Double-donor gametes can be used for in vitro fertilization (IVF) cycles, meaning that both reproductive cells have been donated. This is the reason why donor-conceived children do not share their genetic load with their parents, a fact that sometimes makes it a difficult treatment to cope with.
Ideally, when a couple is trying to conceive, they wish children were genetically theirs; however, this is not always achievable. Some cases in which a couple may have no alternative but to turn to double-donor IVF are:
- When both partners present own gamete issues or poor quality.
- Absence of a partner from the opposite sex, and own gamete issues.
- Both gametes are genetically altered.
- Recurrent IVF failure due to fertilization or implantation failure, or recurrent pregnancy losses (RPLs).
Legal aspects of donor conception
Double-donor IVF is governed by the same set of regulations on egg donation or sperm donation. Within Greece, the Law regarding medically assisted human reproduction establishes that egg and sperm donors must remain anonymous and act altruistically. Besides, it allows it to be used in cases of surrogacy as well.
The fertility clinic is held responsible for selecting a donor that matches the physical and immunological characteristics of the intended parent(s). They, in turn, will only get information about their donor related to his/her general characteristics, such as hair and eye color, weight, height, etc.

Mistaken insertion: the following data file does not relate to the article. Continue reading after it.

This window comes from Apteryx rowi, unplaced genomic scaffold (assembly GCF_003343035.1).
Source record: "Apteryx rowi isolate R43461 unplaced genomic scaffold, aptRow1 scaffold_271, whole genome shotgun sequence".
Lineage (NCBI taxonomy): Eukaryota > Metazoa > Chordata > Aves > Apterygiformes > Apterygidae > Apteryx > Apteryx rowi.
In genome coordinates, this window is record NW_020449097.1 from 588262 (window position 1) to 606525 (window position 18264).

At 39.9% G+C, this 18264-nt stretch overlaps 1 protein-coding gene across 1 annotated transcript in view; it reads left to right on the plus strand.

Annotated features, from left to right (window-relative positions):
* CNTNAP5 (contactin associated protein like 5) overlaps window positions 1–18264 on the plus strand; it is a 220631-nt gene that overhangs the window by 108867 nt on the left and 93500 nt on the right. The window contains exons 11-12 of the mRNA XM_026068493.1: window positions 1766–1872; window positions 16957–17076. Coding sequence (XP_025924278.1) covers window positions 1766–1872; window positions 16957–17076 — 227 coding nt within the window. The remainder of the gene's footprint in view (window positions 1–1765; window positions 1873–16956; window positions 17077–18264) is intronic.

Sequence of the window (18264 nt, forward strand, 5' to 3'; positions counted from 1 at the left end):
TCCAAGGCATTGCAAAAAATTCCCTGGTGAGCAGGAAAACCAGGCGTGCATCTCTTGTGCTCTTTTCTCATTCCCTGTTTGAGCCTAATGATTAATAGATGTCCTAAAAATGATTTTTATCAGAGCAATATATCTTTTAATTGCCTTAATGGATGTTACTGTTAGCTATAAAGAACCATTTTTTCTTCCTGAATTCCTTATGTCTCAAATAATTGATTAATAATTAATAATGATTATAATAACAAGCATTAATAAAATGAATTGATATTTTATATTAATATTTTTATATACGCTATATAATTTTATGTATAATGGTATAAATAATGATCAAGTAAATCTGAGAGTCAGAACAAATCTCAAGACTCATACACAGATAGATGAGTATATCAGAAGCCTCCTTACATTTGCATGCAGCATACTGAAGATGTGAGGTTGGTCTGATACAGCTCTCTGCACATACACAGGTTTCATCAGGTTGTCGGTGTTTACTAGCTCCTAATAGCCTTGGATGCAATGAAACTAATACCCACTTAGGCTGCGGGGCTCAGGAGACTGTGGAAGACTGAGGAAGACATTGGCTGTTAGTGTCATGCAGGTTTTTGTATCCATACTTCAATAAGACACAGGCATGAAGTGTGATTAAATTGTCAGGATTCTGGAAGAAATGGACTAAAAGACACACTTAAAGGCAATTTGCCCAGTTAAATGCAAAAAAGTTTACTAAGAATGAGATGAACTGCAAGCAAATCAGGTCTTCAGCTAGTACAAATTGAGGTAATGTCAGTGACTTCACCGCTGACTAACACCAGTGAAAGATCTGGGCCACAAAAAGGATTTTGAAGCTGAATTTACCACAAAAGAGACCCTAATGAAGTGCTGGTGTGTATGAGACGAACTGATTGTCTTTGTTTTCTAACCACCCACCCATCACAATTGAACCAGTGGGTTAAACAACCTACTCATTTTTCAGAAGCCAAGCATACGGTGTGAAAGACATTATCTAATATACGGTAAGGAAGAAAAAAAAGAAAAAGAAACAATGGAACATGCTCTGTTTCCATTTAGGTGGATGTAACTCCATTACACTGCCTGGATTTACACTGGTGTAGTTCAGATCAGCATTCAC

On the other hand, it also limits to 50 the maximum age at which a woman can receive donor eggs, and also indicates that all prospective donors must be previously screened in order to determine whether their eligibility as to become egg donors or not.
Moreover, the Law establishes a particular requirement in relation to sperm donation. According to it, fresh donor sperm cannot be used, thereby leaving no choice but to freeze it for at least a 6-month period before being used for a fertility treatment.
The whole double-donor in vitro fertilization process shall be explained step by step hereunder:
- Egg donor and sperm donor selection.
- Collection and storage of the semen sample.
- Donor ovum pick-up. Should it be a fresh donor cycle, the eggs will be used right after being retrieved. If not they will be frozen and then thawed by the time IVF is going to be carried out.
- Thawing the semen sample, and also the eggs if it is not a fresh donor egg cycle, an alternative that is increasingly becoming more frequent.
- Fertilization per se, which is to say, egg-sperm binding and subsequent creation of an embryo.
- Preparation of the recipient's endometrium via hormone-based medications, administered either through oral, vaginal, or patch route.
- Transfer of the highest-quality embryos at the moment when the recipient's endometrium is prepared, that is, it has acquired a trilaminar pattern, and a thickness of around 8 mm.
- Cryopreservation of spare embryos.
- Pregnancy test to check whether the embryos transferred have been able to attach to the maternal uterus.
Pros and cons
Egg and sperm donation forces the intended parents to give up on their genetic load when having a child. Assuming this may become hard for a number of individuals and couples, since at first we all have the idea that our child takes after us.
Another disadvantage of this fertility treatment is related to its cost, if we compare it to in vitro fertilization using the couple's own reproductive cells.
Likewise, the chances of success are usually high, since the gametes have been donated by young, healthy people, which means they are high-quality eggs and sperms. Another remarkable advantage is that the process by which the gametes are collected is not carried out on the recipient, something that makes the treatment easier and shorter for her.
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